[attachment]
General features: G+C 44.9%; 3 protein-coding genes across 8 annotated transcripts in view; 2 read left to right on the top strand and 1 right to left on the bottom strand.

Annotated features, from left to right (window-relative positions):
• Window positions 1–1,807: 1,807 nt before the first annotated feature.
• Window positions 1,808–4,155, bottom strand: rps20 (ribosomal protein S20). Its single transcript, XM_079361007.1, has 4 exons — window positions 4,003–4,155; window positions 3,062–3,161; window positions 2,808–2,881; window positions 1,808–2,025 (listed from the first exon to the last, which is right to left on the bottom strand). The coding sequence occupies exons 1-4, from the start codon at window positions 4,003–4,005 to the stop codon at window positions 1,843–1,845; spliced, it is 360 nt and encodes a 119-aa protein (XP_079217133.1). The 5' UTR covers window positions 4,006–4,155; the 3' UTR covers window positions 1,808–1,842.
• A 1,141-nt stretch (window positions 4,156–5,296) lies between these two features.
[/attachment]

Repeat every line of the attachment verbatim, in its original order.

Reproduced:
General features: G+C 44.9%; 3 protein-coding genes across 8 annotated transcripts in view; 2 read left to right on the top strand and 1 right to left on the bottom strand.

Annotated features, from left to right (window-relative positions):
• Window positions 1–1,807: 1,807 nt before the first annotated feature.
• Window positions 1,808–4,155, bottom strand: rps20 (ribosomal protein S20). Its single transcript, XM_079361007.1, has 4 exons — window positions 4,003–4,155; window positions 3,062–3,161; window positions 2,808–2,881; window positions 1,808–2,025 (listed from the first exon to the last, which is right to left on the bottom strand). The coding sequence occupies exons 1-4, from the start codon at window positions 4,003–4,005 to the stop codon at window positions 1,843–1,845; spliced, it is 360 nt and encodes a 119-aa protein (XP_079217133.1). The 5' UTR covers window positions 4,006–4,155; the 3' UTR covers window positions 1,808–1,842.
• A 1,141-nt stretch (window positions 4,156–5,296) lies between these two features.